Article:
The fraction of sunlight an object or material reflects.
Albedo measures what part of the sunlight hitting an object is reflected. The albedo for a material is between 0 and 1. When no light from the sun is reflected, the object has an albedo of 0. When all the sunlight is reflected, the object has an albedo of 1.
Most materials and objects have an albedo somewhere between 0,1 and 0,9. Often the amount of reflected light is given in a percentage. When half the light falling on an object is reflected, the albedo is said to be 50 percent, corresponding to 0,5.
The word albedo means white in Latin. When a material has an albedo near 1 it will appear white to humans. When the albedo is near 0 the object will appear black because not no light is reflected.
Snow has an albedo of 0,9 or 90 percent. Charcoal an albedo of 0,04 or 4 percent.
The average albedo of Earth's surface is 30 percent. The number is changing because of human activities. This change is relevant to climate change and global warming.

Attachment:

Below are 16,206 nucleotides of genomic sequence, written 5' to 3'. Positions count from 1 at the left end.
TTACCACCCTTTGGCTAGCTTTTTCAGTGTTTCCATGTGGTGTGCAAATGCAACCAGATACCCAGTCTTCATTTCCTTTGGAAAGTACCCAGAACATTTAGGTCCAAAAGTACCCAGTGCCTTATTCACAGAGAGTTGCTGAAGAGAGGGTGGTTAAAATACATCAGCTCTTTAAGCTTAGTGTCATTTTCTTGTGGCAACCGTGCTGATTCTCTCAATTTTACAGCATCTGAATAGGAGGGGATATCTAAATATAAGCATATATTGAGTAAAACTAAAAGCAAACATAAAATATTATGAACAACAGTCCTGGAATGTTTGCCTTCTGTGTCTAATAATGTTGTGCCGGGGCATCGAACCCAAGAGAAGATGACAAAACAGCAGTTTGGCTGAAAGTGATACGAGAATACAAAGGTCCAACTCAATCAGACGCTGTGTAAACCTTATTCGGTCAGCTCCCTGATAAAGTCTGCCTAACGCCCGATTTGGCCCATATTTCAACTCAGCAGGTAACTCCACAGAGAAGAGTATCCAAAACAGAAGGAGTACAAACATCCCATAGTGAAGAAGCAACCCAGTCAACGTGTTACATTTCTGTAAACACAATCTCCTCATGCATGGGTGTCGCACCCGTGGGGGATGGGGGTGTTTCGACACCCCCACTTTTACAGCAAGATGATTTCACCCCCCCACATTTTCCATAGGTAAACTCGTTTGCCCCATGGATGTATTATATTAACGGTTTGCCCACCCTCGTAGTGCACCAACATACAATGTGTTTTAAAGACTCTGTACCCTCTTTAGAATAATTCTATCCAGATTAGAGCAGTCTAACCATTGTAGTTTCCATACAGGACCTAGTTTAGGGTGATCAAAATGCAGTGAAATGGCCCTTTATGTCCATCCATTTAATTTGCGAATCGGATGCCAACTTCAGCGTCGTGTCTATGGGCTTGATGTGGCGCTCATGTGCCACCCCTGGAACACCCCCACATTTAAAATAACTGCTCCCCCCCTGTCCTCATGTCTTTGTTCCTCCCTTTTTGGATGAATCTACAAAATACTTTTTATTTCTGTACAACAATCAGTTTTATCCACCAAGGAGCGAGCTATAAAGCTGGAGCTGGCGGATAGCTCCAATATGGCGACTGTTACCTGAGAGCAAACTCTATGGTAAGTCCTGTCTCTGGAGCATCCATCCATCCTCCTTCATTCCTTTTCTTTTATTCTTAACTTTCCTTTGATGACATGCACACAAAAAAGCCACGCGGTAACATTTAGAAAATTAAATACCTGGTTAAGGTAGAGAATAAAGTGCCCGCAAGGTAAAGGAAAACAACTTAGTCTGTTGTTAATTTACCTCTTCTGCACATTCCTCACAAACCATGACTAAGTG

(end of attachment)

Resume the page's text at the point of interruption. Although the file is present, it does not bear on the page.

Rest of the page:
Deforestation and farming are human activities that have directly changed the albedo in some areas of the world.
An important mechanism for changes in albedo is the snow-temperature positive feedback. When a snow-covered area warms, some of the snow melts. Less snow means that less sunlight is reflected which leads to higher temperatures. This again leads to more snow melting away.
This is also referred to as a warming cycle and contributes to arctic amplification
Because of more sunlight, also called higher insolation, the albedo effect is more pronounced in tropical regions, where even small changes in albedo can cause relatively big changes in temperature.
Clouds and the amount of cloud forming are important factors in climate change because clouds reflect much more sunlight than the Earth's surface.
Depending on the type and the altitude, clouds can contribute both to warming through the greenhouse effect greenhouse effect and cause lower temperatures by reflecting incoming sunlight. Aerosols behave in a similar manner.